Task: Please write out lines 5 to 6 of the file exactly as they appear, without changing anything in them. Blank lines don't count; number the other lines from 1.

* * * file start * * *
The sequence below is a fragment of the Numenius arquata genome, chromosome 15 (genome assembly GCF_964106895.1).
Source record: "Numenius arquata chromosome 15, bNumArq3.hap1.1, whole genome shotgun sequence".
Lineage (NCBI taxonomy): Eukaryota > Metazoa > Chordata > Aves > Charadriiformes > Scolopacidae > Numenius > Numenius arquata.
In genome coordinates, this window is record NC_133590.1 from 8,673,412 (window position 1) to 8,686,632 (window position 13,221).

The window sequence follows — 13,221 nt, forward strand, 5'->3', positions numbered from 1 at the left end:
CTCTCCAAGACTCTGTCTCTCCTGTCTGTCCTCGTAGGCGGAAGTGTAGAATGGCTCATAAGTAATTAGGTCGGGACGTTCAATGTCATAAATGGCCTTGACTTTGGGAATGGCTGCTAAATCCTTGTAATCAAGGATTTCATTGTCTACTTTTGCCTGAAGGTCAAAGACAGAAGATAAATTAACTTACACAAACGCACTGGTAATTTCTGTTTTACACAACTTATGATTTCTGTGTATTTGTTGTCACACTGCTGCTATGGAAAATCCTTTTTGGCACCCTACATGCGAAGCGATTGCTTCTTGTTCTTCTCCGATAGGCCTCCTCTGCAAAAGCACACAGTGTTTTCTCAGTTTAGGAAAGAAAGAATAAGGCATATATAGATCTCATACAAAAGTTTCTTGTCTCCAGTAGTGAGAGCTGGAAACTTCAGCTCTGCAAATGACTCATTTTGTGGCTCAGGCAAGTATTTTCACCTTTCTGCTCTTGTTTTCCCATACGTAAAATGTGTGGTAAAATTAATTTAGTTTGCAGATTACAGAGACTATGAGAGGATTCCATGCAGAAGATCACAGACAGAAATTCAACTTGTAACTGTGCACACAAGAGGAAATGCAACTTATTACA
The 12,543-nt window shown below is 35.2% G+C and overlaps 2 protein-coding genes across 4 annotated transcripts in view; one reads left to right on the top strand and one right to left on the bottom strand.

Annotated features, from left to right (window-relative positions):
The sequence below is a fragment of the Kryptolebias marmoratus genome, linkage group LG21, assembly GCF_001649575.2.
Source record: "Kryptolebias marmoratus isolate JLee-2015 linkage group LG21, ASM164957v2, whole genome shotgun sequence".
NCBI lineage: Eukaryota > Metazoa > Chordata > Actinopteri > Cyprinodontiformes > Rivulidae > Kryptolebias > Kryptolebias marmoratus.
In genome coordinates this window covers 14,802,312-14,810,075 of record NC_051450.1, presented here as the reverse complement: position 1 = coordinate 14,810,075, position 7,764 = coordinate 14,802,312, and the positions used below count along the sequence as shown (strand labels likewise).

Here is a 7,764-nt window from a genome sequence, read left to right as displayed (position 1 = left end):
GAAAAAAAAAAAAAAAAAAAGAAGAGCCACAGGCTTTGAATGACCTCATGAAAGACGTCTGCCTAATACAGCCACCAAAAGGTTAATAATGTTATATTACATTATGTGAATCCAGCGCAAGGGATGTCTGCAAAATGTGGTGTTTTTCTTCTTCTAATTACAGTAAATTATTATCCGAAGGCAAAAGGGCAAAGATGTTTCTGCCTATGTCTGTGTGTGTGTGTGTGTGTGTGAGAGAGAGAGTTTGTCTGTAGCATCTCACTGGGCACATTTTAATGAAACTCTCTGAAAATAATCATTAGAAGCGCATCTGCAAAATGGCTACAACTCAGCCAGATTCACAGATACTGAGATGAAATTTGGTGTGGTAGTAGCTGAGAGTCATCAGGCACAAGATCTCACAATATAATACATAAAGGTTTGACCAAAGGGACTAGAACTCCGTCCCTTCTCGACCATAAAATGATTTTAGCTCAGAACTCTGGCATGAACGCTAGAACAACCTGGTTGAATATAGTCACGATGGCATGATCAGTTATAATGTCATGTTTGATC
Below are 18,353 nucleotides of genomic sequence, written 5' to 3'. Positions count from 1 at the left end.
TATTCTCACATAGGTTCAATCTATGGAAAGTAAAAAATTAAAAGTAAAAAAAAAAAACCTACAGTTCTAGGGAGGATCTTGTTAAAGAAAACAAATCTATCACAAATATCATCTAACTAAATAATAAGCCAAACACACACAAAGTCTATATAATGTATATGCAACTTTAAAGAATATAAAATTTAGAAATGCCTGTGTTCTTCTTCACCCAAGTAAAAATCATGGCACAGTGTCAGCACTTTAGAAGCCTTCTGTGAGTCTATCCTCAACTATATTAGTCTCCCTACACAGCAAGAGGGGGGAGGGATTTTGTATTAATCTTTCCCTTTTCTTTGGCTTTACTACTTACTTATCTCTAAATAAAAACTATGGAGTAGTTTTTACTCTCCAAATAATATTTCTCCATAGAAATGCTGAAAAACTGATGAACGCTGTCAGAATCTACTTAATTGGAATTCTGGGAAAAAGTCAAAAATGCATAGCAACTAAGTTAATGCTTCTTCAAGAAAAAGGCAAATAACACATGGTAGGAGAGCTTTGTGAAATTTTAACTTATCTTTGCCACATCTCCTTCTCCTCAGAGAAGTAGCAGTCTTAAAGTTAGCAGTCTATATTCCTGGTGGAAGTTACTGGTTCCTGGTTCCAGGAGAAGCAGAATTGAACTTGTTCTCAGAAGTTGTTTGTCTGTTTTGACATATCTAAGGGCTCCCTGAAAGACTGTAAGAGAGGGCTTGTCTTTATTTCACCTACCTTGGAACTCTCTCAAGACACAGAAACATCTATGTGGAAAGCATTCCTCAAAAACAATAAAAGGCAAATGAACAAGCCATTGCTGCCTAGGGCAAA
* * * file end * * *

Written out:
The window sequence follows — 13,221 nt, forward strand, 5'->3', positions numbered from 1 at the left end:
CTCTCCAAGACTCTGTCTCTCCTGTCTGTCCTCGTAGGCGGAAGTGTAGAATGGCTCATAAGTAATTAGGTCGGGACGTTCAATGTCATAAATGGCCTTGACTTTGGGAATGGCTGCTAAATCCTTGTAATCAAGGATTTCATTGTCTACTTTTGCCTGAAGGTCAAAGACAGAAGATAAATTAACTTACACAAACGCACTGGTAATTTCTGTTTTACACAACTTATGATTTCTGTGTATTTGTTGTCACACTGCTGCTATGGAAAATCCTTTTTGGCACCCTACATGCGAAGCGATTGCTTCTTGTTCTTCTCCGATAGGCCTCCTCTGCAAAAGCACACAGTGTTTTCTCAGTTTAGGAAAGAAAGAATAAGGCATATATAGATCTCATACAAAAGTTTCTTGTCTCCAGTAGTGAGAGCTGGAAACTTCAGCTCTGCAAATGACTCATTTTGTGGCTCAGGCAAGTATTTTCACCTTTCTGCTCTTGTTTTCCCATACGTAAAATGTGTGGTAAAATTAATTTAGTTTGCAGATTACAGAGACTATGAGAGGATTCCATGCAGAAGATCACAGACAGAAATTCAACTTGTAACTGTGCACACAAGAGGAAATGCAACTTATTACA